I have a book on the color green, written by a French historian named Michel Pastoureau. I haven’t finished it yet, but I have this feeling that perhaps I’d need to in order to properly talk about Guillermo del Toro movies. Everything. Is. Green. Perhaps even more so here than in The Shape of Water, impossible as I would have thought that to be before rewatching Pan’s Labyrinth for the first time in eight years. The greens in The Shape of Water are aquatic, deep and tealed and emotive, or else they are artificially bright and represent The Future. The greens of Pan’s Labyrinth are vegetal, ancient and verdant and fey — Nature green in tooth and claw. I love it always. Guillermo del Toro clearly must as well.
I probably misspoke earlier though: I said that I had rewatched Pan’s Labyrinth. In fact, there are several minutes of this that I still have not watched. The monsters I am good with, more than good. The tall, creaking-nimble Faun who smells like earth, the horrible Pale Man with his blackened, sharpened fingers — love them, entrancing, can’t look away, all praise Doug Jones. It’s the torture scenes that I can’t handle, not at all. My eyes immediately squeeze shut, and for once I’m even grateful that I can’t understand Spanish. Guillermo del Toro makes very gorgeous movies. He also makes very gruesome movies. I wonder about that. I don’t think my Green book will explain.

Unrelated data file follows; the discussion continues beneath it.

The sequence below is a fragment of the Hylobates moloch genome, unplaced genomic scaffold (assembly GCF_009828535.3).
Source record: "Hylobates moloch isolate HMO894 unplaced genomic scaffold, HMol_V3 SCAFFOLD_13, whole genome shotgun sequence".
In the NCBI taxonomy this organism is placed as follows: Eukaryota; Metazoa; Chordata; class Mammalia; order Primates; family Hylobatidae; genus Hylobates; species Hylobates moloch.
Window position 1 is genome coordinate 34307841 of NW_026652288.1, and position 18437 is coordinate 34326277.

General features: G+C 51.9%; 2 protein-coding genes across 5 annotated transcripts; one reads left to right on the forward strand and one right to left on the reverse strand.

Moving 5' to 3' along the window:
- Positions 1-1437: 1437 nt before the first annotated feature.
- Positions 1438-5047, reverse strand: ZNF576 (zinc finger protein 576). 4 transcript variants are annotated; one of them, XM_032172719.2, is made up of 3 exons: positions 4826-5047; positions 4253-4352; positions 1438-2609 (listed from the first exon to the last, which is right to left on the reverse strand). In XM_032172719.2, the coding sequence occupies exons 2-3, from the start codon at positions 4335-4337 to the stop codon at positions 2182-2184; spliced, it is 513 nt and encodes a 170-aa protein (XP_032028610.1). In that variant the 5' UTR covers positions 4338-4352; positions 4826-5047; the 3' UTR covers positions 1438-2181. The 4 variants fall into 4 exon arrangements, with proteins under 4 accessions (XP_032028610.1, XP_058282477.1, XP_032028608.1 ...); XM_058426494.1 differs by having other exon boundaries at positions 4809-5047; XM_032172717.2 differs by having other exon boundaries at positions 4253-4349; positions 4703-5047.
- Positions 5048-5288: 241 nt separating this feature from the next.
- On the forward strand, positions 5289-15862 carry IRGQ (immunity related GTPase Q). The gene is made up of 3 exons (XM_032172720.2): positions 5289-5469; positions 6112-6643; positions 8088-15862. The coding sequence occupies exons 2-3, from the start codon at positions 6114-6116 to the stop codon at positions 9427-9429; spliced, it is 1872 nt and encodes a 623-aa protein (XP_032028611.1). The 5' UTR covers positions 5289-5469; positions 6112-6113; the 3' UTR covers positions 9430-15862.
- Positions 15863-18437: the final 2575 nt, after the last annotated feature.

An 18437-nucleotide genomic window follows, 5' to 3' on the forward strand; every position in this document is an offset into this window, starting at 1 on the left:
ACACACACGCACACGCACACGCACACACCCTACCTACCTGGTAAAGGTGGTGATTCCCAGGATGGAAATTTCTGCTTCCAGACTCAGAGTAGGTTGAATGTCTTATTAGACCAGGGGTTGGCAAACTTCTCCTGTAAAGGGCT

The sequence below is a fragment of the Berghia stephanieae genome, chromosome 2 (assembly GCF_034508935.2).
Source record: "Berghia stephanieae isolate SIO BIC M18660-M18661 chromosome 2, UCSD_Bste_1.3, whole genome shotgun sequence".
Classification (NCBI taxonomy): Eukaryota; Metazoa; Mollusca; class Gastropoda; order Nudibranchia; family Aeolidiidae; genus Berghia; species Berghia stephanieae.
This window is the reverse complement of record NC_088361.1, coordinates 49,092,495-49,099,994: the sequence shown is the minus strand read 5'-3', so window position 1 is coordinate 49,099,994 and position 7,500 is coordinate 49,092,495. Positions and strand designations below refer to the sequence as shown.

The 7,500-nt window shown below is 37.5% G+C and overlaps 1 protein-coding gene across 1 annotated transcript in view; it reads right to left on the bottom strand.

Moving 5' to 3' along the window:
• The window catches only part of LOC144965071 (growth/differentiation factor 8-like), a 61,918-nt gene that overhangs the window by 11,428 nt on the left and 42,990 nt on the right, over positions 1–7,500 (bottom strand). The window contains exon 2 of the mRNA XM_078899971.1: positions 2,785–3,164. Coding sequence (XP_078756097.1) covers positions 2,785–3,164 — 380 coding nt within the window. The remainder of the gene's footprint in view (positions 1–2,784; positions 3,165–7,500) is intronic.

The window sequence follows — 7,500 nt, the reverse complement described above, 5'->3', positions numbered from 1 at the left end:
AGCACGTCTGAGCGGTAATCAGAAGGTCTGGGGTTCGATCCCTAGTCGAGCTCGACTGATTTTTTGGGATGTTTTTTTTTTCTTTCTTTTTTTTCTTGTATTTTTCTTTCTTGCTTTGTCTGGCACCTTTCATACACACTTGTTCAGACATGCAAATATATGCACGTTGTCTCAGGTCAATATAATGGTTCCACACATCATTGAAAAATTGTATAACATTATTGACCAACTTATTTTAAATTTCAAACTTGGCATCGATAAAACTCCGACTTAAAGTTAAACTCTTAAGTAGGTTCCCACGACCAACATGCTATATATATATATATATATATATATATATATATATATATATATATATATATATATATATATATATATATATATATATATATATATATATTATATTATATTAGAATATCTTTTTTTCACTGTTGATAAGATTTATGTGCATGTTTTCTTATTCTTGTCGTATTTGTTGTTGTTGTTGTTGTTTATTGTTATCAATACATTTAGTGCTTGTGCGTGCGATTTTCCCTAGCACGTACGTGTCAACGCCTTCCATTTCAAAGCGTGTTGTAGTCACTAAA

Guillermo del Toro also makes magic movies though, this is sure. And the magic Pan’s Labyrinth deals in is so old: toadstones, golden keys, blood & milk, drawing a door, not eating any of the underworld feast, lullabies, sacrifice. Like The Shape of Water, it’s a fairy tale, and also like The Shape of Water, there’s this idea that in fairy tales, in fantasy, we can make choices. Ones that will have dire consequences, but they are ours. When your world seems so intent on making your path for you, maybe the gift of the Greenwood is in getting to choose which way you’ll go, even if that way, too, is dark.